Analysis: the annual declaration of a Word Of the Year are a useful way to sum up global thinking and key emerging themes

By Chris MulhallWaterford Institute of Technology

Words are powerful objects. Their use provides context and their definition gives explanation and clarification. Sometimes a single word is powerless in expressing the magnitude of an event. This does not represent a failure of language, but is a mere reflection of the complexity of what it is trying to describe.

For the first time since 2004, Oxford Dictionaries chose not to issue a single Word of the Year (WOTY) due to the seismic global events of 2020. Other dictionaries took a different viewpoint. Collins Dictionaries named lockdown as its WOTY for 2020, while the American dictionary publisher, Merriam-Webster opted for pandemic. Can a single word sum up a year or are words sometimes not enough?

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From EuroNews, lockdown is named Collins Dictionary's 2020 word of the year

WOTYs are a useful mechanism for measuring the pulse of global thinking and capture the key emerging themes of a given year. The chronology of WOTYs show the world as a more light-hearted place in the mid-2000s. Oxford Dictionaries' first three WOTYs (2004-2006) were chav, sudoku and bovvered. Popular culture terms are by their nature evanescent but their supremacy in these years point to more innocent and exploratory times. Technology and lifestyle habits have also provided vocabulary of humourous relief with selfie, photobomb and binge watch showing the ubiquity of technology in life in the early-to-mid 2010s.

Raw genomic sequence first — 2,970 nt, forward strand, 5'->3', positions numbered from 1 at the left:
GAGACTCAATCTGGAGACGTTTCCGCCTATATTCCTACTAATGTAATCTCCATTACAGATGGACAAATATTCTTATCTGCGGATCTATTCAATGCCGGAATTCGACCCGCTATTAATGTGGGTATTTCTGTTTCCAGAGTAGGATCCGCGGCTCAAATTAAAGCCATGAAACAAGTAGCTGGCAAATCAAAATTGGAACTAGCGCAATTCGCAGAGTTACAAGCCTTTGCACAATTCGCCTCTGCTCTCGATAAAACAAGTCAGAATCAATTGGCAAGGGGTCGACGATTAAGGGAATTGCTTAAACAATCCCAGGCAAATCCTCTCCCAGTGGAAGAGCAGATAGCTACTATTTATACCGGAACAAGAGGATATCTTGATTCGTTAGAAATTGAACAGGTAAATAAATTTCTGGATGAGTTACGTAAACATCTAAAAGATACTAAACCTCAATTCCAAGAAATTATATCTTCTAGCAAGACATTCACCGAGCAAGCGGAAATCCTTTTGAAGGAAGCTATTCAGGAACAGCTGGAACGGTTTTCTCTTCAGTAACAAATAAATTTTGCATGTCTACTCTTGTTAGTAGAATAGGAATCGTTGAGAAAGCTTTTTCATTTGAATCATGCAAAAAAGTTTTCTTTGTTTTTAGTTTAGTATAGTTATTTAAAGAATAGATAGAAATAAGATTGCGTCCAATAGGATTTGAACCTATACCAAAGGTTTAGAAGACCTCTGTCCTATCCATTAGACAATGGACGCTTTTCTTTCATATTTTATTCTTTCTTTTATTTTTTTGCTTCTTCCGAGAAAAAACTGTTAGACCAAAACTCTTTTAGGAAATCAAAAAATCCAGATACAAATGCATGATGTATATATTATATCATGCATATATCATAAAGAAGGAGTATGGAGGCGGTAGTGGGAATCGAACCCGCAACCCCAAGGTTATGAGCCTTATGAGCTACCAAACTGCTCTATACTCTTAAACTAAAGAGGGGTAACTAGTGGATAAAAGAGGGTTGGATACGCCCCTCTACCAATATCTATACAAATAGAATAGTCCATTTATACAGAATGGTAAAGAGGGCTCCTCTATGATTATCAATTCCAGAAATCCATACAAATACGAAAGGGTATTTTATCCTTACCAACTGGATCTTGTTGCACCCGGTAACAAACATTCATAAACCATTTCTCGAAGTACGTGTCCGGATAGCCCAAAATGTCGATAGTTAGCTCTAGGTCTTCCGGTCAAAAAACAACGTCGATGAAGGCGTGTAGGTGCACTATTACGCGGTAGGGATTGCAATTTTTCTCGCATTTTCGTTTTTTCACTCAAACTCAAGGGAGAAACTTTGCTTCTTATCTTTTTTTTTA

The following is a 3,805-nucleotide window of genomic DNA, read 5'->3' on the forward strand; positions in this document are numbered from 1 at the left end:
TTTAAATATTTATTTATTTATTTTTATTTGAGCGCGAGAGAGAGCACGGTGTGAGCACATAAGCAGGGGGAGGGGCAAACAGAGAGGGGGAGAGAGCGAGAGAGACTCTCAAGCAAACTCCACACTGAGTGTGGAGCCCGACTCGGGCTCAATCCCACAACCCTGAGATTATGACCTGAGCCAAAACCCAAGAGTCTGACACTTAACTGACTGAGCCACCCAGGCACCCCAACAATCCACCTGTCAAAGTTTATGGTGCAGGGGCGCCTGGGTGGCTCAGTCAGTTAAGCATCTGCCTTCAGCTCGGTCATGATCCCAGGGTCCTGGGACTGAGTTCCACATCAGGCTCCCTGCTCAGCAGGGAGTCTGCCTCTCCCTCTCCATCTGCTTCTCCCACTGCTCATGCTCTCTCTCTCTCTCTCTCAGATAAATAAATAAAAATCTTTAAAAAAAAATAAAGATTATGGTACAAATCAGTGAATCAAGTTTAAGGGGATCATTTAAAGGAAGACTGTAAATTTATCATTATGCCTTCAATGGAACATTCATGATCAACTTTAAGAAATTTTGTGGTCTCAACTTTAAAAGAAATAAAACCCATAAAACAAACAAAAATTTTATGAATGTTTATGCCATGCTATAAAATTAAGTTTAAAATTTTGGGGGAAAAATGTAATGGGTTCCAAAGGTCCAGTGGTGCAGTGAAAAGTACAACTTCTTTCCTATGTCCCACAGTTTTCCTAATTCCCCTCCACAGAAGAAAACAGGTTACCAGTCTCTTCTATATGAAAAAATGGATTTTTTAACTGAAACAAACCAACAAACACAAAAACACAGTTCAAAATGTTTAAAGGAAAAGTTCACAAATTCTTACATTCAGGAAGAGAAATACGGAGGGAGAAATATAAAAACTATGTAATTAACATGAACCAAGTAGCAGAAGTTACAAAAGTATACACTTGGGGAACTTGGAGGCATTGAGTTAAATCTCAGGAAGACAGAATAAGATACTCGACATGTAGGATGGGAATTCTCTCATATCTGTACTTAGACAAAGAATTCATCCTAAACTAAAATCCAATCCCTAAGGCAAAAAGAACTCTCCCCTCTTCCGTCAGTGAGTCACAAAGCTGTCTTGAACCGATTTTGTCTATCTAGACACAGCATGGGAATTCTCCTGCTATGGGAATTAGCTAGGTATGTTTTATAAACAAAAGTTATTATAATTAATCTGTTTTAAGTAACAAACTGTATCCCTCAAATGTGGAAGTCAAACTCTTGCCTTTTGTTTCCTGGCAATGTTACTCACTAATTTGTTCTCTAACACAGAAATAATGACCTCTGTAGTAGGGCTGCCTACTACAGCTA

Choices in recent years show a discernible seriousness in our thinking and use of language. The centrality of environmental topics is notable, taking for example, climate emergency (2019) and toxic (2018) selected by Oxford Dictionaries as the WOTY, with Collins Dictionaries selecting climate strike (2019) and single-use (2018). Before this, the language of global political events underscored much of our collective curiosity and introspection of language as Collins Dictionaries listed fake news and Brexit as its WOTYs in 2017 and 2016, with Oxford Dictionaries choosing post-truth in 2016.

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From RTÉ News, 'Single-use' is named 2018 word of the year by Collins Dictionary

Apart from highlighting the most popular word of a given year, what else does the WOTY tell us? Firstly, the ascendancy to the mantle of WOTY is driven largely by people's curiosity and usage of words. In many cases, people revert to dictionaries, predominantly electronic formats these days, to ascertain word meanings – sometimes for the most common words. In the transition from paper to digital, dictionaries stayed venerable, remaining a consistent reference point in the face of novelty and uncertainty.